Many in the CDM community miss the days when big-name gear inspired real love. Peer into the studios of even the most dedicated DIY software and hardware maker, and you’ll still see products from big manufacturers. And, much as some may unfairly deride newcomers, the lifeblood of electronic music is the person who opens a box and falls in love with a synth for the first time.
Much of the Korg product line can’t inspire the kind of raw passion that its older products, and boxes from the likes of Roland and Yamaha, once commanded. But then, at its supposedly entry-level end of the pool, something magical happens. It’s hard to put into words, but people really do love some of this stuff.
It’s hard to put into words in English, anyway. For a real demonstration of why Korg is cool and beloved, look no further than Jet Daisuke, who, peering at the Internet onlookers through crazy-colored shades and hoodies and knit caps, speaks to the music tech geek in a way that transcends language (especially as the viewers often don’t speak a word of Japanese). He reviews Korg in a way that silences haters, and he does it alongside reviews of yogurt. (Not a Yogurt soft synth — just, you know, yogurt.)
First up: the microKORG XL. It’s got a silly name that’s a contradiction in terms. It’s pricier than the original microKORG, and, being a typical American, I wondered if the heavier, larger, more feature-packed R3 wasn’t better.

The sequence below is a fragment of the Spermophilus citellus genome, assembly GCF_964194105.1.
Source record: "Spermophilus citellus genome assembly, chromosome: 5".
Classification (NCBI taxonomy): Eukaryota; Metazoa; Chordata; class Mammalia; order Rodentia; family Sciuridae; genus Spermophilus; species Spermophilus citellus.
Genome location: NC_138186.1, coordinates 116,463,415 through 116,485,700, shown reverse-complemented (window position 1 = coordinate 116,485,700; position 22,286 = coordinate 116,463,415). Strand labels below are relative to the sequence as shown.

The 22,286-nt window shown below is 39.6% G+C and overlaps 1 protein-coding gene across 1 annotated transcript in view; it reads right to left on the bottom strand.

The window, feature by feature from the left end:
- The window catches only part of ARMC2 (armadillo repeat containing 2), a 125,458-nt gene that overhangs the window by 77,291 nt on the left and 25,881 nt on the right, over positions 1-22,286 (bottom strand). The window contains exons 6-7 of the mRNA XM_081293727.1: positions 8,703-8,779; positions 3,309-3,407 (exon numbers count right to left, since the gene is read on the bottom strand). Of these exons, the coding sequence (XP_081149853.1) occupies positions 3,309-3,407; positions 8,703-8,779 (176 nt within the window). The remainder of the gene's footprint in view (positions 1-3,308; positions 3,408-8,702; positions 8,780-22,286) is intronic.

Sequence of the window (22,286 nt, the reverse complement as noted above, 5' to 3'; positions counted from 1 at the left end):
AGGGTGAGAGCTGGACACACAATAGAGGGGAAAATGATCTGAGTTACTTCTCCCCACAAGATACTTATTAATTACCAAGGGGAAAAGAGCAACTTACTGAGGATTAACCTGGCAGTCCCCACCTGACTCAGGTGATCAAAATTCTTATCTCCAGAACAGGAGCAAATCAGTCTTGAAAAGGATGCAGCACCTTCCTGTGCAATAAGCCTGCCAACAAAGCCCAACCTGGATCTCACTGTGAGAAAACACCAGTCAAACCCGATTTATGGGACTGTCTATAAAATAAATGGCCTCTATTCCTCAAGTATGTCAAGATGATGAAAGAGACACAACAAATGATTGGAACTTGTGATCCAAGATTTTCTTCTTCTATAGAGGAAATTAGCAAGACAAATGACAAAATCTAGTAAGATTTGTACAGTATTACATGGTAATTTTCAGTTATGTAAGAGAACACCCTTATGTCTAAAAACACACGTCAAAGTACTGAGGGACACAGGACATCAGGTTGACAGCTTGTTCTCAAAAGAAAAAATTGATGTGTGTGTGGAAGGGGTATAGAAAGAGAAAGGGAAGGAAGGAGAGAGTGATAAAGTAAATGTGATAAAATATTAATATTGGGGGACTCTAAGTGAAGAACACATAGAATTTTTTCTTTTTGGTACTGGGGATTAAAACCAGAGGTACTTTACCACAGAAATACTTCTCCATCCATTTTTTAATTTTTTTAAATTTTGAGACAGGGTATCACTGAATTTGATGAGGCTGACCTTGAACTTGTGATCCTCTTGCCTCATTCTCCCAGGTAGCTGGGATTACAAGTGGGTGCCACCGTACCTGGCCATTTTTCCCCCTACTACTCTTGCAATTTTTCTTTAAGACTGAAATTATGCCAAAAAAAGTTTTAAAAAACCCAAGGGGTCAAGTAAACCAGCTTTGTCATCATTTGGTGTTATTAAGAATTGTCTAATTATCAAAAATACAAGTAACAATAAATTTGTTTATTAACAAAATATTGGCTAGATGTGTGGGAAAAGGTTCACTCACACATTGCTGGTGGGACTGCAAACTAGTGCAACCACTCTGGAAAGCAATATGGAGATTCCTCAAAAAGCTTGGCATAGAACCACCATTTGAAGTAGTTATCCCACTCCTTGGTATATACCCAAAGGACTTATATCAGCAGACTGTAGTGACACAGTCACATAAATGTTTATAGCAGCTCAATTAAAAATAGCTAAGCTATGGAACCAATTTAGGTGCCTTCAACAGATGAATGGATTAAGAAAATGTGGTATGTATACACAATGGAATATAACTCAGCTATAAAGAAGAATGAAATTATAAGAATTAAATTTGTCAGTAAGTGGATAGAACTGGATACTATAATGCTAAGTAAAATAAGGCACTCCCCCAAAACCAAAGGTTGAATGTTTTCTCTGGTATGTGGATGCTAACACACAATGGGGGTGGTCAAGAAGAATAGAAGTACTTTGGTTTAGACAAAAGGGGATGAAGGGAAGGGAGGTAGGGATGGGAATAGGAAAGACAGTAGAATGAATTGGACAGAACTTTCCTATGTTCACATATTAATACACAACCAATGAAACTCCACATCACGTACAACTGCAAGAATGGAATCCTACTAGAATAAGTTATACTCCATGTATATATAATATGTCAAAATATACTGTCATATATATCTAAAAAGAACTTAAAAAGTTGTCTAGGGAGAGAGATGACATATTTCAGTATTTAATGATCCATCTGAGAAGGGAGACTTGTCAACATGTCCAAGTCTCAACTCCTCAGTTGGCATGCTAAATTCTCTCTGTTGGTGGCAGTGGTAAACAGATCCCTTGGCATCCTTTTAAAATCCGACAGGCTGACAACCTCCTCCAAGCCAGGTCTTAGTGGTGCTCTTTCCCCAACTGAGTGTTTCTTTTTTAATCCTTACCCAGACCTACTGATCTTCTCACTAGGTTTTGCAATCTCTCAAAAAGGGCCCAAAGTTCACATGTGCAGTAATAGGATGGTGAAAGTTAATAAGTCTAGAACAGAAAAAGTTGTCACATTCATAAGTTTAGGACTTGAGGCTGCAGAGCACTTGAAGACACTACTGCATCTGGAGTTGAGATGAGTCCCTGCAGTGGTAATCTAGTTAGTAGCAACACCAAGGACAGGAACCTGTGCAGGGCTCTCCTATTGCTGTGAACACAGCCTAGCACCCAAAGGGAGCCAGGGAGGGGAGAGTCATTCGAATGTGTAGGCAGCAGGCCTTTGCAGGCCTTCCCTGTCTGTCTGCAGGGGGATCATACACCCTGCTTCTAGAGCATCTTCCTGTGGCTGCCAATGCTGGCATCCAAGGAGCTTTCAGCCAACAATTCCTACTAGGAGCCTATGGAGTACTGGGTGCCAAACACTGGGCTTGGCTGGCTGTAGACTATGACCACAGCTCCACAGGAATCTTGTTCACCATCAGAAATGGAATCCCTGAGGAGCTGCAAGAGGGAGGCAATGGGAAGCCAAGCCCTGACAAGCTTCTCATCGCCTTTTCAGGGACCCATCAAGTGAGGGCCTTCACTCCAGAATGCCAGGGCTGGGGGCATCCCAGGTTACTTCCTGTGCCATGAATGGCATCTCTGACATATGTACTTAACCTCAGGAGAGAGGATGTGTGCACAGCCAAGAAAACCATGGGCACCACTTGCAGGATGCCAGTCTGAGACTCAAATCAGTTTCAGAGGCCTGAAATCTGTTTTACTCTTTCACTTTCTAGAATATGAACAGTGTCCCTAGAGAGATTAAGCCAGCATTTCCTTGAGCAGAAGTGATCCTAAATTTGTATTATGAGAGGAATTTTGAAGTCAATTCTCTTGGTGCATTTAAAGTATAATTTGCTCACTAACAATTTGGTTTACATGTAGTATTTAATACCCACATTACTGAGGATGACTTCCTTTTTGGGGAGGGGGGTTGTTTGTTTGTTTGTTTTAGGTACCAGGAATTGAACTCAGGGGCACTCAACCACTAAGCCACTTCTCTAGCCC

Well, now in translation, Jet explains why the XL is an example of superior Japanese engineering. It’s absurdly light, and ridiculously simple to operate – so who cares if the R3 does a little more? The keys feel fantastic. And when you open a box, joy comes out – certainly in his capable hands.
(For the translation of what he’s saying, you may need to click through to YouTube.)
Jet also has a lovely little jam he’s put together with the microKORG XL and GarageBand. It’s an exercise in minimalism: use what you need, and don’t bother with extra features. Have fun. (Oh, yeah … fun.) Lastly, add bright, neon colors. Awesome.
And then, he takes the nanoKEY ultra-compact controller out on a Shinkansen, the train that makes us rail lovers ready to learn Kanji and causes the Acela to cry itself to sleep every night. Personally, just as with the XL, I love that the nanoKEY is so divisive. Some people hate its action, which feels like the keyboard on a laptop. Some people have managed to break theirs. (Yeah, it’s time for a road-worthy little case, maybe made out of pressed bamboo, a material I’ve been exploring lately.) But there’s one thing you can’t argue with: it’s small. It’s too bad Korg doesn’t just offer these in six packs, so you can grab one whenever you need.
This one isn’t translated, but I think he’s speaking the universal language of music geeks. (If he says anything especially worth noting, to our readers in Japan, feel free to let us know.)
So, Jet loves Korg. And, quite frankly, we absolutely love you, Jet Daisuke. You’re an icon for everything we believe in. Keep the mobile music jams coming:
Jetdaisuke conducts the gadget orchestra [Boing Boing Offworld]
Jet Daisuke Wins the Internets
By the way, Korg, if you think this means we’re letting you off the hook and drawing your name in little hearts, we’d like to see more of the Good Korg out. For starters, you did notice that Jet picks up on the fact that the microKORG XL lacks a shoulder strap. Given that we’ve heard Roland’s upcoming keytar — erm, make that a “shoulder-mounted keyboard” — may be on the pricey side, maybe you could offer one strap as an accessory, huh?
Thanks to LA FORCE in comments for pointing this out to us. And you know what, man? You’re right.